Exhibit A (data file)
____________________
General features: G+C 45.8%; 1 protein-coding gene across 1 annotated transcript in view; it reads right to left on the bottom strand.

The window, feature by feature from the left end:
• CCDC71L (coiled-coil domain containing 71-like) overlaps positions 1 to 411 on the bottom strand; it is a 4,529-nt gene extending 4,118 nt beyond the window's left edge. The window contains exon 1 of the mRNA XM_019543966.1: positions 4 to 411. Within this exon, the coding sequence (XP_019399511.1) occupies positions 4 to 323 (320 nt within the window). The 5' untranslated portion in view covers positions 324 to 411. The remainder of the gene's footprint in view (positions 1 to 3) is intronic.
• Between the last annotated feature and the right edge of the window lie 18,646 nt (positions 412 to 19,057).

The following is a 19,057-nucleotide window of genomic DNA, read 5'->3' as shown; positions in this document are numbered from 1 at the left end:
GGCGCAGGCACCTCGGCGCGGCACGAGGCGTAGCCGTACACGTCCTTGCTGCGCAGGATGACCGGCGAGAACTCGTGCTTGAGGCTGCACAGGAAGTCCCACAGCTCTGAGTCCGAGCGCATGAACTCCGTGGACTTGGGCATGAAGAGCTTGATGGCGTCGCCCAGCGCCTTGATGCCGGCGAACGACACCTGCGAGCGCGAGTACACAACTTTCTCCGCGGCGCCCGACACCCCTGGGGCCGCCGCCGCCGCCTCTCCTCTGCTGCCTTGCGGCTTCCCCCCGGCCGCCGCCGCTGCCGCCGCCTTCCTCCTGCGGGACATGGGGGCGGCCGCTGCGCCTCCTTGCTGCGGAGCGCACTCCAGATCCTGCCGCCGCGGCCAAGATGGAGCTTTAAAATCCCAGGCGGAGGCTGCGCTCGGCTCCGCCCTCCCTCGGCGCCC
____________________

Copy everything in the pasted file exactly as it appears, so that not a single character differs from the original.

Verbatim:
General features: G+C 45.8%; 1 protein-coding gene across 1 annotated transcript in view; it reads right to left on the bottom strand.

The window, feature by feature from the left end:
• CCDC71L (coiled-coil domain containing 71-like) overlaps positions 1 to 411 on the bottom strand; it is a 4,529-nt gene extending 4,118 nt beyond the window's left edge. The window contains exon 1 of the mRNA XM_019543966.1: positions 4 to 411. Within this exon, the coding sequence (XP_019399511.1) occupies positions 4 to 323 (320 nt within the window). The 5' untranslated portion in view covers positions 324 to 411. The remainder of the gene's footprint in view (positions 1 to 3) is intronic.
• Between the last annotated feature and the right edge of the window lie 18,646 nt (positions 412 to 19,057).

The following is a 19,057-nucleotide window of genomic DNA, read 5'->3' as shown; positions in this document are numbered from 1 at the left end:
GGCGCAGGCACCTCGGCGCGGCACGAGGCGTAGCCGTACACGTCCTTGCTGCGCAGGATGACCGGCGAGAACTCGTGCTTGAGGCTGCACAGGAAGTCCCACAGCTCTGAGTCCGAGCGCATGAACTCCGTGGACTTGGGCATGAAGAGCTTGATGGCGTCGCCCAGCGCCTTGATGCCGGCGAACGACACCTGCGAGCGCGAGTACACAACTTTCTCCGCGGCGCCCGACACCCCTGGGGCCGCCGCCGCCGCCTCTCCTCTGCTGCCTTGCGGCTTCCCCCCGGCCGCCGCCGCTGCCGCCGCCTTCCTCCTGCGGGACATGGGGGCGGCCGCTGCGCCTCCTTGCTGCGGAGCGCACTCCAGATCCTGCCGCCGCGGCCAAGATGGAGCTTTAAAATCCCAGGCGGAGGCTGCGCTCGGCTCCGCCCTCCCTCGGCGCCC